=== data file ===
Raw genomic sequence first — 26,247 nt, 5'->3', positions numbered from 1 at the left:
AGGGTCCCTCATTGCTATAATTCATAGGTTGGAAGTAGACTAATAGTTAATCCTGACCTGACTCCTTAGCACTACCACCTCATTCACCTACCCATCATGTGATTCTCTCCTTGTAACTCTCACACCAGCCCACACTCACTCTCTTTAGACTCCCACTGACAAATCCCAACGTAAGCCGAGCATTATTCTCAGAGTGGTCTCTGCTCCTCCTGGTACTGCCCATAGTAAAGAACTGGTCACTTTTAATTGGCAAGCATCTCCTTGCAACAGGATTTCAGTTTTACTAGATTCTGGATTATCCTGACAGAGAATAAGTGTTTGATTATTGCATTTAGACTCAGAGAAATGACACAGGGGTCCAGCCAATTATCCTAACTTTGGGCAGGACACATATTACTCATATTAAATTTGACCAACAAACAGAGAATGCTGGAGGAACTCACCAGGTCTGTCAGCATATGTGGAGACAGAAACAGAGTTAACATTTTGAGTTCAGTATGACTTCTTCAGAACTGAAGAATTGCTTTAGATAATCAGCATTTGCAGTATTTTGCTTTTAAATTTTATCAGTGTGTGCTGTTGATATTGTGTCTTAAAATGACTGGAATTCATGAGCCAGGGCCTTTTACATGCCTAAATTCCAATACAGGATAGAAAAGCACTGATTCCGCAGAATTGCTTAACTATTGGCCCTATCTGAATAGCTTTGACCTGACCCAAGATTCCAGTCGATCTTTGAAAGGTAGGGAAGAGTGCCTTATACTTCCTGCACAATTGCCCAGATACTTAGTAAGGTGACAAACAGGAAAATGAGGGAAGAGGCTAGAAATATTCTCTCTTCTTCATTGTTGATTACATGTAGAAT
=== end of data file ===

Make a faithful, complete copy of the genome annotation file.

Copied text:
Raw genomic sequence first — 26,247 nt, 5'->3', positions numbered from 1 at the left:
AGGGTCCCTCATTGCTATAATTCATAGGTTGGAAGTAGACTAATAGTTAATCCTGACCTGACTCCTTAGCACTACCACCTCATTCACCTACCCATCATGTGATTCTCTCCTTGTAACTCTCACACCAGCCCACACTCACTCTCTTTAGACTCCCACTGACAAATCCCAACGTAAGCCGAGCATTATTCTCAGAGTGGTCTCTGCTCCTCCTGGTACTGCCCATAGTAAAGAACTGGTCACTTTTAATTGGCAAGCATCTCCTTGCAACAGGATTTCAGTTTTACTAGATTCTGGATTATCCTGACAGAGAATAAGTGTTTGATTATTGCATTTAGACTCAGAGAAATGACACAGGGGTCCAGCCAATTATCCTAACTTTGGGCAGGACACATATTACTCATATTAAATTTGACCAACAAACAGAGAATGCTGGAGGAACTCACCAGGTCTGTCAGCATATGTGGAGACAGAAACAGAGTTAACATTTTGAGTTCAGTATGACTTCTTCAGAACTGAAGAATTGCTTTAGATAATCAGCATTTGCAGTATTTTGCTTTTAAATTTTATCAGTGTGTGCTGTTGATATTGTGTCTTAAAATGACTGGAATTCATGAGCCAGGGCCTTTTACATGCCTAAATTCCAATACAGGATAGAAAAGCACTGATTCCGCAGAATTGCTTAACTATTGGCCCTATCTGAATAGCTTTGACCTGACCCAAGATTCCAGTCGATCTTTGAAAGGTAGGGAAGAGTGCCTTATACTTCCTGCACAATTGCCCAGATACTTAGTAAGGTGACAAACAGGAAAATGAGGGAAGAGGCTAGAAATATTCTCTCTTCTTCATTGTTGATTACATGTAGAAT